In optics, whispering gallery waves/modes (WGM) are a type of wave that can travel around a concave surface. Technically, they are specific resonances (or modes) of a wave field that are confined inside a given resonator (cavity) with smooth edges due to continuous total internal reflection. As a result, they portray unique properties, including: high quality (Q) factors and low mode volume, which make the WGM resonator an excellent platform for both physical and practical researches in the optical domain.
Existing literature show that much efforts were focused on improving Q factors, optimizing coupling and tuning the terahertz WGMs. Nevertheless, recent publications have highlighted that in the optical regime, mode coupling in a multi-mode resonator introduces various shapes of transmission intensity such as dual resonances and mode splitting; desirable attributes which in turn contribute to more compact devices with various functions. In particular, these desirable phenomena in one multi-mode resonator provide a compact solution for designing terahertz devices such as terahertz dual-band filters, absorbers, and delay lines. Unfortunately, as of now, there are no published studies that investigate mode-coupling effects in a single terahertz WGM resonator.
In this context, Huazhong University of Science and Technology researchers Shixing Yuan, Dr. Liao Chen, Ziwei Wang, Ruolan Wang and led by Professor Xinliang Zhang together with Dr. Xiaojun Wu at Beihang University presented a study where their sole goal was to look at the mode-coupling effects of terahertz whispering gallery modes (WGMs) in a multi-mode resonator using an extended transfer matrix method. They aspired to provide a detailed analysis that would not only contribute to better comprehension of physical phenomena, such as mode splitting, but also helps in identifying parameters when designing terahertz devices, such as dual-band filters. Their work is currently published in the research journal, Optics Letters.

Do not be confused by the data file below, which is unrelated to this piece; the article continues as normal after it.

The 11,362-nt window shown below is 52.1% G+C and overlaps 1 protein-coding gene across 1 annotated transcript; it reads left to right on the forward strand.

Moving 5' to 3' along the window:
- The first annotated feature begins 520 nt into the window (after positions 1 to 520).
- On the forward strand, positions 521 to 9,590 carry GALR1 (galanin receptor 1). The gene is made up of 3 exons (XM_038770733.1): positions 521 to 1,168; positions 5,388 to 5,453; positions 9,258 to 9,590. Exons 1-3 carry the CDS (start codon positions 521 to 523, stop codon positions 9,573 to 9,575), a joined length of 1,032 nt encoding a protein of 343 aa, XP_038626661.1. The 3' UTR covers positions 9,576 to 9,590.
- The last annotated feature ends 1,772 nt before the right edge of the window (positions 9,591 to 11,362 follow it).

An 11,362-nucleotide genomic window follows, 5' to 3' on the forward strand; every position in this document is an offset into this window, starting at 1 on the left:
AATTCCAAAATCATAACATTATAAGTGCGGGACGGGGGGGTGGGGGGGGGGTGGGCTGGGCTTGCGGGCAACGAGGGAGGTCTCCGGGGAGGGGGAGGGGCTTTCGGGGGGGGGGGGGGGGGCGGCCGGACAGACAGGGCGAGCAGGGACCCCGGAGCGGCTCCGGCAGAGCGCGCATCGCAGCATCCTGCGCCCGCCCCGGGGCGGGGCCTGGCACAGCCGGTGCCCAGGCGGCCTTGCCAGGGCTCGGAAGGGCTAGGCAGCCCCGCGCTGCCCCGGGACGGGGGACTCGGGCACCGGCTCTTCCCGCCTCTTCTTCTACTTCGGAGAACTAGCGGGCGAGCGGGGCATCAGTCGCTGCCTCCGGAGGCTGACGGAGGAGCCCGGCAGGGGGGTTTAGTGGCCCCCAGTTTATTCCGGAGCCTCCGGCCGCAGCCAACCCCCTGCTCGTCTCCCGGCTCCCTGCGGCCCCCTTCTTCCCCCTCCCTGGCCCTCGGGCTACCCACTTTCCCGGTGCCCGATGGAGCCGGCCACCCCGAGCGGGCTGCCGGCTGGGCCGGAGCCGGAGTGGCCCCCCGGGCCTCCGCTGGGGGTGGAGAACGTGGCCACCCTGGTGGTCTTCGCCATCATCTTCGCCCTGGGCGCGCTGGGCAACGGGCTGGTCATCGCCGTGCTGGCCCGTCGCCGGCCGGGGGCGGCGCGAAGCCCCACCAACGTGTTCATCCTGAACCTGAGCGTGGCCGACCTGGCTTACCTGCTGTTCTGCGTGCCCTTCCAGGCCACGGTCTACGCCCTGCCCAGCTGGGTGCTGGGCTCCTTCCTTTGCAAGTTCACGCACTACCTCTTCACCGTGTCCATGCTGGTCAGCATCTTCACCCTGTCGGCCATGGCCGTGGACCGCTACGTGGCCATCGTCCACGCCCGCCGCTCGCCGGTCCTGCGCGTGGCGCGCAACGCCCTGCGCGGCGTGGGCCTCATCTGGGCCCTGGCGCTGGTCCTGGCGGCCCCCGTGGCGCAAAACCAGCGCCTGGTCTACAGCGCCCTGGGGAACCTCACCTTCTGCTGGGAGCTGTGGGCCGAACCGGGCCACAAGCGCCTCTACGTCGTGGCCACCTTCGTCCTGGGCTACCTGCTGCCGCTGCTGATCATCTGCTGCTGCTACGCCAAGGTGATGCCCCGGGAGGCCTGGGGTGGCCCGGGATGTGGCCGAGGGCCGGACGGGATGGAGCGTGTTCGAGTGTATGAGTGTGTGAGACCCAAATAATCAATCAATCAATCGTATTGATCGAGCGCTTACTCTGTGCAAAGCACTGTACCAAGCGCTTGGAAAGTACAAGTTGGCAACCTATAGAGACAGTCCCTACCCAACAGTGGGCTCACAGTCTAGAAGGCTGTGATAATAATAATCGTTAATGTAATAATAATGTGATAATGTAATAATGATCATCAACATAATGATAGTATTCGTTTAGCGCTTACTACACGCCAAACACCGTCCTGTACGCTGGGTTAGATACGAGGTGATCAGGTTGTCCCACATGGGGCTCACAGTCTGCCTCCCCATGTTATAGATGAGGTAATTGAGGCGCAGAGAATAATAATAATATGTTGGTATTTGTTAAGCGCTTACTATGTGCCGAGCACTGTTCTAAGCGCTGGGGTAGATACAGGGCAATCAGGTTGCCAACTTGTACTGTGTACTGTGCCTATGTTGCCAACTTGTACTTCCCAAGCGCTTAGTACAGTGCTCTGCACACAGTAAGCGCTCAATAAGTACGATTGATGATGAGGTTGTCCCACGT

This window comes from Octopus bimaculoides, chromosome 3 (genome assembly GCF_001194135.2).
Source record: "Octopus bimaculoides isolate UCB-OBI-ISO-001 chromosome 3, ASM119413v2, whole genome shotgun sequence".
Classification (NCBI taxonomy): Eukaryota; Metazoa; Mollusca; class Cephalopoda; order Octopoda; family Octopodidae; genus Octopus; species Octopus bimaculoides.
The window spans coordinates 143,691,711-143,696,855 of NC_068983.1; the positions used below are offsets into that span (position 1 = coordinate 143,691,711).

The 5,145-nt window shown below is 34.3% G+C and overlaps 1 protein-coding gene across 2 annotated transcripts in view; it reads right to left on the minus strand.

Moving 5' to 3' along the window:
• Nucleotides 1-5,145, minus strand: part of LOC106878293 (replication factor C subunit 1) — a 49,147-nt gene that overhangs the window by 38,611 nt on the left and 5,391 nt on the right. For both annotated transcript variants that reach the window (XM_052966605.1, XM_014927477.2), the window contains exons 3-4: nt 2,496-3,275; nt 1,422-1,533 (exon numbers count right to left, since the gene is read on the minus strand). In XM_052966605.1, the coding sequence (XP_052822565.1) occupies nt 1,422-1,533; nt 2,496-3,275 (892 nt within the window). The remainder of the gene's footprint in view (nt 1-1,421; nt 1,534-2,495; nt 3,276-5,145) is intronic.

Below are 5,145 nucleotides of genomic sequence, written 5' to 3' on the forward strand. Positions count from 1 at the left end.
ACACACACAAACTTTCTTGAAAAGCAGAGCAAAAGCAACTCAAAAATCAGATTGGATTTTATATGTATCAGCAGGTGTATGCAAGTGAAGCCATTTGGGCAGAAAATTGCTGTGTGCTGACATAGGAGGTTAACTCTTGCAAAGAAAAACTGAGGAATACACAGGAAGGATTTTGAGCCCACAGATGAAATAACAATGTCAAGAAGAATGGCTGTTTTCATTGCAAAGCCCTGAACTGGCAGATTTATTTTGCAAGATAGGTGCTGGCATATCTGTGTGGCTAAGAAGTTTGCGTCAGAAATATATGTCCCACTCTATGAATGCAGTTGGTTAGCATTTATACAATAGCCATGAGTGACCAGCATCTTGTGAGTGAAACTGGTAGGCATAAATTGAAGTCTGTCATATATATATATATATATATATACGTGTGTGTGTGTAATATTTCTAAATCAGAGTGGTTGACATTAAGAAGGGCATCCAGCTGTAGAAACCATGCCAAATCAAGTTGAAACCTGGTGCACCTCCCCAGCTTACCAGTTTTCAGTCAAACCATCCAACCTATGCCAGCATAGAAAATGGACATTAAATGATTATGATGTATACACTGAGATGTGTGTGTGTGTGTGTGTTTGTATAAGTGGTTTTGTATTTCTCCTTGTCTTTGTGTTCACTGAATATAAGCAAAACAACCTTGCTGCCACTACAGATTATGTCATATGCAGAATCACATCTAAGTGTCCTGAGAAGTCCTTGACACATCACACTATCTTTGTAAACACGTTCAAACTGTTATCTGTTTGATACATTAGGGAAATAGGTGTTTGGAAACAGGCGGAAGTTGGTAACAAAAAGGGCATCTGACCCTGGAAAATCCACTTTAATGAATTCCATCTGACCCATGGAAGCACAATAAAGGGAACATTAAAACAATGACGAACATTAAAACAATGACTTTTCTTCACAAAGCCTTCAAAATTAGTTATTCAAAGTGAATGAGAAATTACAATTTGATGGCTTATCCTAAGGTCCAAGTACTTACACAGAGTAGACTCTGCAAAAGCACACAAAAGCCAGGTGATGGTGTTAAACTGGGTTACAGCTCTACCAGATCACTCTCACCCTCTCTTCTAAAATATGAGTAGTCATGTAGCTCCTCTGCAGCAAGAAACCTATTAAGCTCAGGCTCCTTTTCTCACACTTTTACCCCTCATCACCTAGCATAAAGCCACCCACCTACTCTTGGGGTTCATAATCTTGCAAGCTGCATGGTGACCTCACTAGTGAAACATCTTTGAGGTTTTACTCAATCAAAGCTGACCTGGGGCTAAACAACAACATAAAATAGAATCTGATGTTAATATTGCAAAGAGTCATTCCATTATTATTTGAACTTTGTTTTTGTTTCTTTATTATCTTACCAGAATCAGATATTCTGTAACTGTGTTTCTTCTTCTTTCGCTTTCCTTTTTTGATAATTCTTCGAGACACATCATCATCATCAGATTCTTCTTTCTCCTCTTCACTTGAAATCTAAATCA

Briefly, the research methodology considered involved the adoption of an extended transmission matrix method to analyze the measured results and identify the states of WGMs. In this endeavor, a well-designed terahertz Teflon ring resonator, which supports fewer modes compared to disks, bubbles or spheres, was chosen as the research object. The team then demonstrated the different intensity profiles, such as single resonance and asymmetric dual-band resonances. All in all, they illustrated the mode-splitting effect in theory based on the adopted method in a multi-mode resonator.
The authors reported that the well-designed terahertz multi-mode ring resonator, which supported low-order modes, had an intrinsic Q factor of 1040. In addition, single resonance and dual resonances with different shapes were observed in experiment and reproduced in theory. Furthermore, different specific intensity profiles such as flat-base resonance and the mode-splitting effect were theoretically demonstrated in a single resonator.
In summary, the detailed observation, modeling, and analysis of terahertz mode-coupling effects in a terahertz multi-mode WGM ring resonator were demonstrated theoretically and proven experimentally. Coupling effects between two WGMs were successfully observed on a well-designed high-Q terahertz Teflon ring resonator that supports low-order WGMs. Overall, better understanding that opens up the reported terahertz devices to more applications was established.
Shixing Yuan, Liao Chen, Ziwei Wang, Ruolan Wang, Xiaojun Wu, Xinliang Zhang. Mode coupling in a terahertz multi-mode whispering-gallery-mode resonator. Volume 44, Number 8 / April 2019 / Optics Letters.Go To Optics Letters